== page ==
discipleship

Keep an Uplifted Spirit through Discipleship

I can’t think of a better way to keep an uplifted spirit than through discipleship. As Christians, it’s what is expected of us. But many of us may think that being a disciple is something out of reach; something reserved for pastors, church ladies, and elders. Or, we may think of the twelve disciples who went out into the world spreading Jesus’ Word, and were responsible for much of the New Testament (heady stuff to live up to!). But before we become concerned that others may be better equipped for the job than we are, let’s look at what discipleship really means.

For us as Christians, to be a disciple is to be a follower and student of Jesus. In John 8:31-32 (NIV), Jesus said, “If you hold to my teaching, you are really my disciples. 32 Then you will know the truth, and the truth will set you free.” And in Luke 9:23, “Whoever wants to be my disciple must deny themselves and take up their cross daily and follow me.”

It’s about first drawing closer to Him; committing to a personal relationship with Him. Then when we ‘walk as He walked,’ we inspire others to do the same. It’s not about being “holier than thou” or an “expert.” Even some of the “original twelve” didn’t get it right at first (in Matthew 8:23-27, the disciples questioned Jesus’ abilities; in Luke 22:54-60, Peter, fearing persecution, denied he even knew Jesus; and in John 20:24-25, Thomas doubted that Jesus had returned until he saw the scars in His hands).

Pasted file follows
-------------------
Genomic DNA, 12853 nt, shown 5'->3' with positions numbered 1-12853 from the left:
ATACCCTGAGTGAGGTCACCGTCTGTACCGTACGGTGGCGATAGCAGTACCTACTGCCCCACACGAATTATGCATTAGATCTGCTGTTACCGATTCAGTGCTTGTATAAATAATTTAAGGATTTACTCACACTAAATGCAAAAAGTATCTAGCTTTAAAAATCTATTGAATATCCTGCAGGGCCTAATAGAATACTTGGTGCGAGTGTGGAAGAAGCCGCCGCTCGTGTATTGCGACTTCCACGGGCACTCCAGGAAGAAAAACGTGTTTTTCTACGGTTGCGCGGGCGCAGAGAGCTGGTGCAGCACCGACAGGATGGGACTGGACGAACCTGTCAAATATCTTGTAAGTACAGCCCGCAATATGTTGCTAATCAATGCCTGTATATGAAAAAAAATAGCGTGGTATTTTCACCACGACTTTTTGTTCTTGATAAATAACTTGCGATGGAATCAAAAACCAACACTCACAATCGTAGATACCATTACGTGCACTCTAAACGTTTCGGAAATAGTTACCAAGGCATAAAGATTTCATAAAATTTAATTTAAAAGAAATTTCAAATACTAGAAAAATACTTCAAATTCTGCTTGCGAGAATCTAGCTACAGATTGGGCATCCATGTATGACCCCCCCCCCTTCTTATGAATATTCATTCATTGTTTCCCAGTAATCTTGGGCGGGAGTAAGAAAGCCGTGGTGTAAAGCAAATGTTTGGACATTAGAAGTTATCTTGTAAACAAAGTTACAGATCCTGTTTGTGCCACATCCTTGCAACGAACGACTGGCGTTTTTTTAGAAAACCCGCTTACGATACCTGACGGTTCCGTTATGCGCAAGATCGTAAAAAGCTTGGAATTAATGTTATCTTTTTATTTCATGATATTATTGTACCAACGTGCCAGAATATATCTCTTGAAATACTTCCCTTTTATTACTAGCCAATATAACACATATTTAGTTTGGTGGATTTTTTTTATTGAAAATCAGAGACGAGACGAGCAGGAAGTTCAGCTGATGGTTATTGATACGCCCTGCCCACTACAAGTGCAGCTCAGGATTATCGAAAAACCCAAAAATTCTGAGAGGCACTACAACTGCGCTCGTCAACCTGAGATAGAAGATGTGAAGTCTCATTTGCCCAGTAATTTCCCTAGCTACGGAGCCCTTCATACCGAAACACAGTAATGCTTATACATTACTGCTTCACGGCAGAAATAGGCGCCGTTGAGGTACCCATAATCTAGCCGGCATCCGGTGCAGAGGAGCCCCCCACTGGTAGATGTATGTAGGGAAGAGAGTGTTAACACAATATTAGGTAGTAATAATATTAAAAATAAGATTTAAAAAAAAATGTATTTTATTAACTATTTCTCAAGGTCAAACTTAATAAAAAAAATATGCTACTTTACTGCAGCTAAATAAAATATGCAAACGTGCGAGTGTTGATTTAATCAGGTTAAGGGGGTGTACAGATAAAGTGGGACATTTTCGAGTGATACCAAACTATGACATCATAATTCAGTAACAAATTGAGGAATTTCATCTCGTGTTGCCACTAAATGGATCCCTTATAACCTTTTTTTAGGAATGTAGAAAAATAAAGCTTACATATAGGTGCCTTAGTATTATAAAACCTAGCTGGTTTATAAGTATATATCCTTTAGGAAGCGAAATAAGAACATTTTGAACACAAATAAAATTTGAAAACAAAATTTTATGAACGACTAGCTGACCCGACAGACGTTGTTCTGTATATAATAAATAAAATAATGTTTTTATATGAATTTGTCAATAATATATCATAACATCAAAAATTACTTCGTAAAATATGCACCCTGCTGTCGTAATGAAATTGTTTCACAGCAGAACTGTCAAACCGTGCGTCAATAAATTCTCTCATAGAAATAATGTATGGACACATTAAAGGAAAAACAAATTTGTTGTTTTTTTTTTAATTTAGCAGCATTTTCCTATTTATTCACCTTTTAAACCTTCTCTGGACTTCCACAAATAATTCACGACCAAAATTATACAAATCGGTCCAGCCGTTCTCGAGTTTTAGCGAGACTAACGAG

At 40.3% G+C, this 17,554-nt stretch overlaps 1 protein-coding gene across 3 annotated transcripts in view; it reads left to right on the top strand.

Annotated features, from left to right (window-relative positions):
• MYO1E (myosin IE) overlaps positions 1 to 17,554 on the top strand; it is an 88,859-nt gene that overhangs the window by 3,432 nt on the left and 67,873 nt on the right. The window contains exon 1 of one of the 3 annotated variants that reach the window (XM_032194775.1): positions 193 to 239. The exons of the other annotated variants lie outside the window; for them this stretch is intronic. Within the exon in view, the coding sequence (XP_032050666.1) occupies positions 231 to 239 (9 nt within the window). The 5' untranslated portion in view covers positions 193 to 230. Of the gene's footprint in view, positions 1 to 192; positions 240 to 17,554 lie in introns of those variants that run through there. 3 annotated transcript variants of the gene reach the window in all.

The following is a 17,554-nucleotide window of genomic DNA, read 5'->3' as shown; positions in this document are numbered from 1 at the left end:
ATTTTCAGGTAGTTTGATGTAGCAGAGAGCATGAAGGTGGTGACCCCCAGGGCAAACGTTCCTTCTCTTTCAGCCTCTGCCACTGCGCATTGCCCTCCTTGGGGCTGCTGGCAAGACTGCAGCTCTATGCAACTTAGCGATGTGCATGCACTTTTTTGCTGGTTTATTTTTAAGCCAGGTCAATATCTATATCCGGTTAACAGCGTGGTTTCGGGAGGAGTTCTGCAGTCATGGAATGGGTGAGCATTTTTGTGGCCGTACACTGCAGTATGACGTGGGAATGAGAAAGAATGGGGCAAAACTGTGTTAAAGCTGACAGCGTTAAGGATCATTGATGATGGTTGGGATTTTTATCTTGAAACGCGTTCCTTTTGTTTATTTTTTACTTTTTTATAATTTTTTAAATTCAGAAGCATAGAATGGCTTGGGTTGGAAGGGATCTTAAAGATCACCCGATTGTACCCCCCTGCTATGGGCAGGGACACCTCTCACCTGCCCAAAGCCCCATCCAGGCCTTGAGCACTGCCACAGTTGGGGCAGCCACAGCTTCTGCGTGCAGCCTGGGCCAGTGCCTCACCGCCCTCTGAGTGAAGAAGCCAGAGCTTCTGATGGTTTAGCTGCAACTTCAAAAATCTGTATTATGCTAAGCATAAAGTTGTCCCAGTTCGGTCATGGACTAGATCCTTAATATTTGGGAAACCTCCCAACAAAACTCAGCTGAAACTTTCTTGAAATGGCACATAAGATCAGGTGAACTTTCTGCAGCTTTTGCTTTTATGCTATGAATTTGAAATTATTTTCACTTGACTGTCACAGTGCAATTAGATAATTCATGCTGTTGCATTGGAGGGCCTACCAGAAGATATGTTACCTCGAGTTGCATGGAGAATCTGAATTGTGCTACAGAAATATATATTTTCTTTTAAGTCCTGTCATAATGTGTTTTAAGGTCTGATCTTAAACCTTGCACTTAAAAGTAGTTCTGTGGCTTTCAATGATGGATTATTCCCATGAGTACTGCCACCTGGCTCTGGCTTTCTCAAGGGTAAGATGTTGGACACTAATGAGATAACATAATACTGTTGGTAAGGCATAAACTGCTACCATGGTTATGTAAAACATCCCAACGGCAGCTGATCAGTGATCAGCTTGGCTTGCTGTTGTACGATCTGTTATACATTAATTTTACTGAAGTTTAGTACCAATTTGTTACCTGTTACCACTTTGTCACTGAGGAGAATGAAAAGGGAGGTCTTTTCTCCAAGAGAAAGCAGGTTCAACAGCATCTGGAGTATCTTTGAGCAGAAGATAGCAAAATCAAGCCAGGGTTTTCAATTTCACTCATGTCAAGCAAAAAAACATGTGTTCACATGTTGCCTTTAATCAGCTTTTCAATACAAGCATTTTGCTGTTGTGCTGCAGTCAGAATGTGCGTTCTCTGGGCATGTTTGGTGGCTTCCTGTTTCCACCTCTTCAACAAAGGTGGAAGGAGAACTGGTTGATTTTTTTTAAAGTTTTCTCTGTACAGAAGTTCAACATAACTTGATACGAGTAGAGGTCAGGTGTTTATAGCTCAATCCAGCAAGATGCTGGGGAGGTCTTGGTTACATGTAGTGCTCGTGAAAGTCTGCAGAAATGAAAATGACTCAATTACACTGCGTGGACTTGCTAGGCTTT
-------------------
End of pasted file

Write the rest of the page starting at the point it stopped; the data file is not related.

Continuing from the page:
To strengthen our faith, in order to become better disciples, it seems we have to first develop the discipline to do as Jesus did. We can begin to mirror His behavior by:

  1. Consecration. If the first thing we do in the morning is to turn to the (insert media or vice here), it’s time to break the cycle! (Matthew 6:33; Phillipians 4:8)
  2. Praying daily (Philippians 4:6-7).
  3. Reading and meditating on The Word daily: to be a student, you’ve got to open The Book! (Deuteronomy 17:19).
  4. Keeping God’s Commandments (Exodus 20:1-17).
  5. Being a “doer of The Word” (James 2:26; 1Corinthians 7:17-24).
  6. Fasting (Isaiah 58:6).
  7. Controlling what we say (James 1:26): even Jesus spoke in parables.
  8. Giving our testimony.  Our successes on the journey will inspire others (Psalm 19:7). 

Finally, I think my favorite passage, Romans 12:1-2, says it best: 

1Therefore, I urge you, brothers and sisters, in view of God’s mercy, to offer your bodies as a living sacrifice, holy and pleasing to God—this is your true and proper worship. 2 Do not conform to the pattern of this world, but be transformed by the renewing of your mind. Then you will be able to test and approve what God’s will is—his good, pleasing and perfect will.

Through His Will, and with Jesus as our teacher, yes, we become disciples – and our own lives can become a reason for others to believe.